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Author Topic: Cutting inside or outside the line??  (Read 4830 times)

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Cutting inside or outside the line??
« on: January 25, 2011, 09:27:29 PM »
I'm sure this question has been answered before but I haven't been able to find the answer.
I'm trying to designate which side of the line my cutter follows.  Example, a 1" x 1" square.  I want to be able to have the cutter stay outside the lines so once the square is cut, The measured part still reads 1.000 and not .875 using a .250 cutter.  I'm running a licensed copy of Mach3 and I'm trying to use the old version of Lazy cam to generate my G-code, (it was free!)  I'm beginning to think I need to purchase a g-code generating software as I'm just not having any luck figuring out the old version of Lazy cam.
Any help would really be great.
Thanks.
Re: Cutting inside or outside the line??
« Reply #1 on: January 25, 2011, 10:42:21 PM »
This will mainly depend on the direction of machining:

This is called conventional milling or climb milling.

Conventional milling is where the lips of the tool is pushing the material where climb milling is when the tool lips is trying to grab or pull the material.

Conventional milling is more often associated with non CNC machine and climb milling is associated with CNC machine because the finish is better.

Thia is associated with G41 (climb) and G42 (conventional) for tool compensation also  call left or right machining.

http://www.innovativetoolsales.com/ITS%20Techpage-Conventional%20v%20Climb%20Milling.pdf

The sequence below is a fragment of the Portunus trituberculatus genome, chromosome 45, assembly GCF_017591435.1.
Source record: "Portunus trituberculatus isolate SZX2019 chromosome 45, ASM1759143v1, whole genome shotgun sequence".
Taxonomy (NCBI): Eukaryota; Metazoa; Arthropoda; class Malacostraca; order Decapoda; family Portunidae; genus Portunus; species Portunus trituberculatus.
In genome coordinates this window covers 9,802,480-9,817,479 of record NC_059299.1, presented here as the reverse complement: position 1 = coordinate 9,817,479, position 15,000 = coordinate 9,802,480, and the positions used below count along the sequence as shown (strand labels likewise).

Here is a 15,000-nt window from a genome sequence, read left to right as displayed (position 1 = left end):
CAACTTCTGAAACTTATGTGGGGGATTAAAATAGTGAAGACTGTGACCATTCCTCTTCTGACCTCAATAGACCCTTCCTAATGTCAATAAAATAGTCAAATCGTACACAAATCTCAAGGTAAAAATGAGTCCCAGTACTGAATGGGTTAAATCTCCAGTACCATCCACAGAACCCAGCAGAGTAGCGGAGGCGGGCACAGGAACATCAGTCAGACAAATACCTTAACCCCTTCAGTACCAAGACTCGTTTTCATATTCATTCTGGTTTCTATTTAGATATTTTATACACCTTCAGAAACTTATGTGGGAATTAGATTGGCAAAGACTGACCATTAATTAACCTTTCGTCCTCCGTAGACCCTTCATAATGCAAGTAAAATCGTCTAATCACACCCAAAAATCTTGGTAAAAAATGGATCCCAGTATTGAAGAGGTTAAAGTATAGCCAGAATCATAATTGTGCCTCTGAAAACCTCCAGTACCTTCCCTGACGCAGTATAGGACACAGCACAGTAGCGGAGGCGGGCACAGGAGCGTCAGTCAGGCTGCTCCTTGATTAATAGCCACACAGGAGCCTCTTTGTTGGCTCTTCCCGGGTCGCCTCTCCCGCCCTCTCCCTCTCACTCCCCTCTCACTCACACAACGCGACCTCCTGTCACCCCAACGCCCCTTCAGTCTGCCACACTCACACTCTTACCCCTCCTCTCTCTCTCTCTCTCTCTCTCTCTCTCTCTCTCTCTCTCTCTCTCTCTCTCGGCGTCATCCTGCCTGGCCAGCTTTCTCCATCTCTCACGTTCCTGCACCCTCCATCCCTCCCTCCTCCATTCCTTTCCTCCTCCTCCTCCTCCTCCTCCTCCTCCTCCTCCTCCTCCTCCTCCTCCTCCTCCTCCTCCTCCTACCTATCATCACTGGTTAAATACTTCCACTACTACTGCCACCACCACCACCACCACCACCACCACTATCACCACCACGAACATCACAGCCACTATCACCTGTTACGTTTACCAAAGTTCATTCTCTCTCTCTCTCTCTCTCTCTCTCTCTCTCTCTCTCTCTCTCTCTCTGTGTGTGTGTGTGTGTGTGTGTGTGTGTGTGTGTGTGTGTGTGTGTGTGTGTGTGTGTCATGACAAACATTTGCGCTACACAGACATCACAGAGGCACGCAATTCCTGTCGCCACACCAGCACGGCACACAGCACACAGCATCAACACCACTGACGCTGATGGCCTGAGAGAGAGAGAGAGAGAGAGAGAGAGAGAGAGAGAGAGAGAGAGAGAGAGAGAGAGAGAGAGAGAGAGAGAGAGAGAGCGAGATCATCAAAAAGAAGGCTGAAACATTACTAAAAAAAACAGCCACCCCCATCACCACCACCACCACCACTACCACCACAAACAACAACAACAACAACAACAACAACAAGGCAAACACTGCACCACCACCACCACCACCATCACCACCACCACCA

http://www.youtube.com/watch?v=4EMryFADwMk   ( look at the direction of the cutter)



 
Re: Cutting inside or outside the line??
« Reply #2 on: January 25, 2011, 11:13:38 PM »
Think your labeling is backwards on the 2nd drawing, if I understand your logic.
Re: Cutting inside or outside the line??
« Reply #3 on: January 25, 2011, 11:52:03 PM »
That second drawing has all the climb/conventional directions backwards....
Regards,
Ray L.
Re: Cutting inside or outside the line??
« Reply #4 on: January 26, 2011, 12:16:45 AM »
Looks like the arrows are  depicting the direction of table movement, not the cutter.
In that sense, it's right.
A good illustration for a manual machinist ?
Re: Cutting inside or outside the line??
« Reply #5 on: January 26, 2011, 12:22:25 AM »
Looks like the arrows are  depicting the direction of table movement, not the cutter.
In that sense, it's right.
A good illustration for a manual machinist ?

That would make sense, except it's more conventional to think in terms of tool movement....

Regards,
Ray L.
Regards,
Ray L.
Re: Cutting inside or outside the line??
« Reply #6 on: January 26, 2011, 01:14:20 AM »
That illustration is not from me, it came from Wiki if I remember well.

Did not even took time to get a good look at it.

Hope that it did not created confusion.

Jeff

Offline RICH

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Re: Cutting inside or outside the line??
« Reply #7 on: January 26, 2011, 05:50:57 AM »
Quote
I'm beginning to think I need to purchase a g-code generating software as I'm just not having any luck figuring out the old version of Lazy cam.

Never used the old version of LC so don't know how that behaves, what works and what does not. Cutter compensation was upgraded in Mach to follow programing per Peter Smid's  explainations in his book and i would suggest to anyone interested in learning to do Gcode they buy the book.

You can learn a lot by looking at the code generated from a program and quickly do a comparison ie. cutting along the line, to the left or right, maybe more importantly
how to apply more complex things like different lead ins / outs and the rules  associated with them and the G41 & G42 commands. As soon as the profile gets more complex a program is worth it's weight in time saved.

You may want to try using the wizards to generate the code for your square....... and look at the code differences.  
Graham posted an excellant example of using compensation ....do a search.

Some suggestions to consider,
RICH